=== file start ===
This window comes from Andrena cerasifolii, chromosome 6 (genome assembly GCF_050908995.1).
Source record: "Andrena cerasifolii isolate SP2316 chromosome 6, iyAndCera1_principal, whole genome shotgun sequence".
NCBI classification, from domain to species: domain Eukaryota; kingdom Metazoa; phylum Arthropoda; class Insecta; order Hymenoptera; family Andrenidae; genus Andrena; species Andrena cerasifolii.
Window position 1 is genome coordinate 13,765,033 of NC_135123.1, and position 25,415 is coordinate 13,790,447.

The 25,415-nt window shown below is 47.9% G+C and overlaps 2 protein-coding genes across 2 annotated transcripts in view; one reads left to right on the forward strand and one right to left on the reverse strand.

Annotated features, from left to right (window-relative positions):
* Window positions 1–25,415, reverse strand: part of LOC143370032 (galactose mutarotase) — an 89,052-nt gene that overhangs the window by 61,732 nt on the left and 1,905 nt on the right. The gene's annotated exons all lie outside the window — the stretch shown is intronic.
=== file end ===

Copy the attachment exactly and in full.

This window comes from Andrena cerasifolii, chromosome 6 (genome assembly GCF_050908995.1).
Source record: "Andrena cerasifolii isolate SP2316 chromosome 6, iyAndCera1_principal, whole genome shotgun sequence".
NCBI classification, from domain to species: domain Eukaryota; kingdom Metazoa; phylum Arthropoda; class Insecta; order Hymenoptera; family Andrenidae; genus Andrena; species Andrena cerasifolii.
Window position 1 is genome coordinate 13,765,033 of NC_135123.1, and position 25,415 is coordinate 13,790,447.

The 25,415-nt window shown below is 47.9% G+C and overlaps 2 protein-coding genes across 2 annotated transcripts in view; one reads left to right on the forward strand and one right to left on the reverse strand.

Annotated features, from left to right (window-relative positions):
* Window positions 1–25,415, reverse strand: part of LOC143370032 (galactose mutarotase) — an 89,052-nt gene that overhangs the window by 61,732 nt on the left and 1,905 nt on the right. The gene's annotated exons all lie outside the window — the stretch shown is intronic.